Saturday, May 29, 2010

South Korea's Defense Reform Initiative 2020 Under Intense Review

The five-year-old defense reform initiative aimed at building smaller but high-tech armed forces is under intense review following the sinking of the frigate in a "surprise attack" by North KoreaThe Defense Reform 2020 plan was initiated in 2005 by the liberal Roh Moo-hyun administration in pursuit of a "self-reliant" military that could deal with regional threats beyond defense against a North Korean invasion.

The plan included reducing the number of standing troops and instead equipping the armed forces with advanced weapons systems by 2020 in stages. The Roh administration believed the level of North Korean threat would decrease gradually with the help of its engagement policy. Against that backdrop, the previous administration put more emphasis on developing a blue-water Navy and advanced Air Force, rather than strategies to deter North Korea's conventional forces.

But the situation has changed drastically, as the Cheonan tragedy reminded South Koreans that they are facing one of the most belligerent regimes in the world, defense experts say."Last year's revision of the original Defense Reform 2020 called for boosting a readiness against North Korea's asymmetrical threats and its weapons of mass destruction. But the new version still ignored its conventional capabilities," Cha Doo-hyeon, a senior researcher at the Korea Institute for Defense Analyses (KIDA), told. "A case in point is a submarine attack as seen in the Cheonan sinking."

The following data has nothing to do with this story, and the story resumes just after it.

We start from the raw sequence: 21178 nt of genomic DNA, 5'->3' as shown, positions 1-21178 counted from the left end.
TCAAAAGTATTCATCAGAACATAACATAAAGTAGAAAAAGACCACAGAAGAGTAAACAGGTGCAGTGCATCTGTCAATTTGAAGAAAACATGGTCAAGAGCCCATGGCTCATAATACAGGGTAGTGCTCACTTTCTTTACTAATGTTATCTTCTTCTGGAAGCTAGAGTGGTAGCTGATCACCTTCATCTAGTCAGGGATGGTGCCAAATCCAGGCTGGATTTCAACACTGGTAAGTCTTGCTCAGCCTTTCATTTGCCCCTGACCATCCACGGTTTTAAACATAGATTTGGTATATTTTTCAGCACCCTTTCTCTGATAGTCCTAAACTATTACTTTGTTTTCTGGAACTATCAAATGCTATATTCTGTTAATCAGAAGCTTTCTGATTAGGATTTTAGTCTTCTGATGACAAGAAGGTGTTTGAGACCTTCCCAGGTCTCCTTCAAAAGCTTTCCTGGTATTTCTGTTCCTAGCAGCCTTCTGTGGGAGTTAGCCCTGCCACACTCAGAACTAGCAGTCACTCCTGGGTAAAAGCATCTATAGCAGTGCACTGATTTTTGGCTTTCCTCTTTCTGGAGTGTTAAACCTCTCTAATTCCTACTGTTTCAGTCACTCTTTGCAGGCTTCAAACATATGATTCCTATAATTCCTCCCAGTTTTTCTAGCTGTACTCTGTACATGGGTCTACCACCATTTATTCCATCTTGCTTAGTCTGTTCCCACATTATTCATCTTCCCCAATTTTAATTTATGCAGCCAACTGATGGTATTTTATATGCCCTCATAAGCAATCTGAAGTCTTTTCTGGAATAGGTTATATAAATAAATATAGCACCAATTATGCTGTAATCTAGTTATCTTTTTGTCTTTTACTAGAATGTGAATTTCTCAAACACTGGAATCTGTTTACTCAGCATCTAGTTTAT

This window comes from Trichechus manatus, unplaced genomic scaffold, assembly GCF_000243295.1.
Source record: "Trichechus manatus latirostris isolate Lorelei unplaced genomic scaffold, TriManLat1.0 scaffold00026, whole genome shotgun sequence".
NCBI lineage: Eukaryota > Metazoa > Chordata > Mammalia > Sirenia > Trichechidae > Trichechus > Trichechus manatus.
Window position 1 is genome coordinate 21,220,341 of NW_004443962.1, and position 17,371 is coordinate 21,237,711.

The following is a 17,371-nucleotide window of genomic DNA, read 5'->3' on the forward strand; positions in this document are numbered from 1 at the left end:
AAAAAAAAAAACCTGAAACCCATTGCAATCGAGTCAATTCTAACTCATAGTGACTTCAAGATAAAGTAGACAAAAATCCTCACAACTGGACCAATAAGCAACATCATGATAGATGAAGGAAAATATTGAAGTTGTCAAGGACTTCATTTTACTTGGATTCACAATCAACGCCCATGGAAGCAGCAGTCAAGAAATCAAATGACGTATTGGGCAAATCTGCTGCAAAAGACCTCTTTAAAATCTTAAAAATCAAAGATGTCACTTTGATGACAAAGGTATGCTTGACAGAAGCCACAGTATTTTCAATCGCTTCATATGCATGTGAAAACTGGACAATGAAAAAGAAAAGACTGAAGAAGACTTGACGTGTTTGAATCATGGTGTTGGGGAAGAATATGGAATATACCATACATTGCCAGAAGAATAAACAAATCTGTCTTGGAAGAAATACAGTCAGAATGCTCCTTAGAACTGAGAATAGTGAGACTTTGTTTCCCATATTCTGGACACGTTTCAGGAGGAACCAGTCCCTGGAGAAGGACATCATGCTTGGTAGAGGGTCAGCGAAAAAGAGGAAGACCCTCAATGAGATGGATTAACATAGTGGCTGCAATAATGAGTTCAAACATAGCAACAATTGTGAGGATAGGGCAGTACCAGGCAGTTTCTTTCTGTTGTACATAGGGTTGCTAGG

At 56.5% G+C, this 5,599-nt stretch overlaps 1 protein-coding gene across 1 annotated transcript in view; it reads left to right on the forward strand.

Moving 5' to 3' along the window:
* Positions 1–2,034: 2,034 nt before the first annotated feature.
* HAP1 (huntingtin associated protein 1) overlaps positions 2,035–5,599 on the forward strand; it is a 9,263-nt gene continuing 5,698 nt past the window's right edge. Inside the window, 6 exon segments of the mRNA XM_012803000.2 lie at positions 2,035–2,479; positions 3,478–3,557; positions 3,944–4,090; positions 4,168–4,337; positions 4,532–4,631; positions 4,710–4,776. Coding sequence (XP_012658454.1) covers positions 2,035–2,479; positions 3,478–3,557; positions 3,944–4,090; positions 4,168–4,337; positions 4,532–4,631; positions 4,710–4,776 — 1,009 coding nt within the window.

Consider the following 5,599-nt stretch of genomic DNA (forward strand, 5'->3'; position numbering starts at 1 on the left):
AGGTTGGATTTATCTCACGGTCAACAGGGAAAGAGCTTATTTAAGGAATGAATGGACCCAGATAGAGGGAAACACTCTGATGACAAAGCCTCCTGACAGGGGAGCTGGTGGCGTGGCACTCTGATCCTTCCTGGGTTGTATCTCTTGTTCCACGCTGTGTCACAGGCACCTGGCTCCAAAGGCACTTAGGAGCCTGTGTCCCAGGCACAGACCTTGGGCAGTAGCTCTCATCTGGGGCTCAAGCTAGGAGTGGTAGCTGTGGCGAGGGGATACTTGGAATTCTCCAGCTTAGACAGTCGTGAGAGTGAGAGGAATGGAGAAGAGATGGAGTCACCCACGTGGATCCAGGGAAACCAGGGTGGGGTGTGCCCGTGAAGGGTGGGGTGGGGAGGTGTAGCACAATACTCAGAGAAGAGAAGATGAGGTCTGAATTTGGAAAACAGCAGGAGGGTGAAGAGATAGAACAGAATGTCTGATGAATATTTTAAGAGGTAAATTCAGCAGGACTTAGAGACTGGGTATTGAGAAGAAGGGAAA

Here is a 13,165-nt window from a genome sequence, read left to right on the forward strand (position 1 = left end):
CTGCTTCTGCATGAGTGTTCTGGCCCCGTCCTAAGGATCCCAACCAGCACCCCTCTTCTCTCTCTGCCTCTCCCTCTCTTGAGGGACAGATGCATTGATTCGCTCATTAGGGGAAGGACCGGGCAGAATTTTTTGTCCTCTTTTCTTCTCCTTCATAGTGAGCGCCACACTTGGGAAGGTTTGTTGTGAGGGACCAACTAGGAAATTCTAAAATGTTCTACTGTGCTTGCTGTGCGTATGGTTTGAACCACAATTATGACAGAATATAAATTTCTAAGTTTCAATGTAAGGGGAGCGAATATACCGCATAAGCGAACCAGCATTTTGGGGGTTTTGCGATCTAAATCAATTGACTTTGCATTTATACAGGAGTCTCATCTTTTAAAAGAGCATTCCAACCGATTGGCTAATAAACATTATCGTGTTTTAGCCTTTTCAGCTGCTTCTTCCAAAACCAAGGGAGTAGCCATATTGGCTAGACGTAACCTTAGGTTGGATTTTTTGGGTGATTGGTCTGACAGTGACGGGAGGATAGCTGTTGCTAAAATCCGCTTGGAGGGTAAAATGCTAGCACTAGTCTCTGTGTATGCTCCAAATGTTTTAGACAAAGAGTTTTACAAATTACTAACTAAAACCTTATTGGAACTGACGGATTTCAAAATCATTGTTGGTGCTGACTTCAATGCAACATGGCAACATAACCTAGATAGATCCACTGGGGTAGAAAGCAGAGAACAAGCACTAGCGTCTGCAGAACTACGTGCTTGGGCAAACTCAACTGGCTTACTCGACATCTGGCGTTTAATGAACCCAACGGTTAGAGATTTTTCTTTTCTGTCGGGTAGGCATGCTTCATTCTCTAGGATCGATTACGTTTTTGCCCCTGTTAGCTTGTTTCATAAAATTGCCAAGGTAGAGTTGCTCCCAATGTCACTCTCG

"So now we need a critical and comprehensive review of the defense reform plan to look at what are the real threats we're facing now and then how can we readjust reform plans enough to thwart such threats," said the researcher.Some analysts are worried that the reform plans would be too much focused on the North Korean threat to cope with emerging, regional threats in the long-term. "I'm worried that defense authorities will be in a hurry to come up with stop-gap measures, not envisioning long-term military development," a former Navy admiral said, asking not to be named.

"The best scenario is drawing up plans to deal with both North Korean and regional threats in the future. I hope the Defense Reform plan is readjusted and refocused in a more balanced manner."Last year, the Ministry of National Defense revised the Defense Reform 2020, amid growing calls to prepare for North Korean asymmetrical threats and its nuclear and missile programs. The first revision called for securing independent capabilities to remove such North Korean weapons by deploying sophisticated surveillance, reconnaissance and precision-strike assets.

Key procurement items included high-altitude unmanned aerial vehicles, a ground-based early warning radar, PAC-3 interceptors and SM-3 ship-to-air missiles. The Army is supposed to triple the number of its K-9 self-propelled howitzers and multiple launch rocket systems to counter attacks by the North's long-range artillery near the border under the plan. The military readjusted its target troop cut number to 517,000. The original plan called for reducing the troop level from 690,000 to 500,000 by 2020.

Changes in procurement plans

Following the Cheonan incident, military authorities are seeking to readjust their operational and arms acquisition priorities, as the naval disaster revealed the lack of necessary equipment. For example, the Navy came under heavy fire for failing to swiftly respond to the incident. The service dispatched two minesweepers from the Southern Fleet command in Jinhae to the western waters to search for the wreckage, but the vessels arrived there nearly two days after the incident.